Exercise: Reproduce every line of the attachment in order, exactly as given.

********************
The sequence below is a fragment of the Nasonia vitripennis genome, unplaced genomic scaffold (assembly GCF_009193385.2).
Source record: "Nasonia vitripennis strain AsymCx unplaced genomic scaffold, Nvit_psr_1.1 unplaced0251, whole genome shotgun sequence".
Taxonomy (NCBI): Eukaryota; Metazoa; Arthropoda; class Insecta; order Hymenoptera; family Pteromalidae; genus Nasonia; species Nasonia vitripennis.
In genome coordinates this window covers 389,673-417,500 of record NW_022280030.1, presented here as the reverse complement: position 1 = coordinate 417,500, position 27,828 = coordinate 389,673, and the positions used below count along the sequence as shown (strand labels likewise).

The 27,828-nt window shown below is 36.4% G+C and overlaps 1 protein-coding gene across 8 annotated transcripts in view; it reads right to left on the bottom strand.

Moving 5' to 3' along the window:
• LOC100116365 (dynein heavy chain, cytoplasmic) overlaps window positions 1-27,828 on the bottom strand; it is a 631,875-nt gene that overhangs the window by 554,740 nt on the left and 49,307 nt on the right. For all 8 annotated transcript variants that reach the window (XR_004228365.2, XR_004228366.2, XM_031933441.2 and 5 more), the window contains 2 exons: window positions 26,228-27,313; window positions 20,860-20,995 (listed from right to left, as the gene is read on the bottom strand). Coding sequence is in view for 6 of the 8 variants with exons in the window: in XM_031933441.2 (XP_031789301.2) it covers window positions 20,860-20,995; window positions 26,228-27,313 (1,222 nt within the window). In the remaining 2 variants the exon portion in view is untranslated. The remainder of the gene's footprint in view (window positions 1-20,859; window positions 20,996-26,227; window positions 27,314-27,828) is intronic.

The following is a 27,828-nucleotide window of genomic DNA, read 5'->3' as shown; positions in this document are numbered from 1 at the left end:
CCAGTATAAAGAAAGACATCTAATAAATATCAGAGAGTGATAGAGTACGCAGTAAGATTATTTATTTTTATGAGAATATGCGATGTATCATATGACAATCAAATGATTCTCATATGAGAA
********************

The sequence below is a fragment of the Nasonia vitripennis genome, unplaced genomic scaffold (assembly GCF_009193385.2).
Source record: "Nasonia vitripennis strain AsymCx unplaced genomic scaffold, Nvit_psr_1.1 unplaced0251, whole genome shotgun sequence".
Taxonomy (NCBI): Eukaryota; Metazoa; Arthropoda; class Insecta; order Hymenoptera; family Pteromalidae; genus Nasonia; species Nasonia vitripennis.
In genome coordinates this window covers 389,673-417,500 of record NW_022280030.1, presented here as the reverse complement: position 1 = coordinate 417,500, position 27,828 = coordinate 389,673, and the positions used below count along the sequence as shown (strand labels likewise).

The 27,828-nt window shown below is 36.4% G+C and overlaps 1 protein-coding gene across 8 annotated transcripts in view; it reads right to left on the bottom strand.

Moving 5' to 3' along the window:
• LOC100116365 (dynein heavy chain, cytoplasmic) overlaps window positions 1-27,828 on the bottom strand; it is a 631,875-nt gene that overhangs the window by 554,740 nt on the left and 49,307 nt on the right. For all 8 annotated transcript variants that reach the window (XR_004228365.2, XR_004228366.2, XM_031933441.2 and 5 more), the window contains 2 exons: window positions 26,228-27,313; window positions 20,860-20,995 (listed from right to left, as the gene is read on the bottom strand). Coding sequence is in view for 6 of the 8 variants with exons in the window: in XM_031933441.2 (XP_031789301.2) it covers window positions 20,860-20,995; window positions 26,228-27,313 (1,222 nt within the window). In the remaining 2 variants the exon portion in view is untranslated. The remainder of the gene's footprint in view (window positions 1-20,859; window positions 20,996-26,227; window positions 27,314-27,828) is intronic.

The following is a 27,828-nucleotide window of genomic DNA, read 5'->3' as shown; positions in this document are numbered from 1 at the left end:
CCAGTATAAAGAAAGACATCTAATAAATATCAGAGAGTGATAGAGTACGCAGTAAGATTATTTATTTTTATGAGAATATGCGATGTATCATATGACAATCAAATGATTCTCATATGAGAA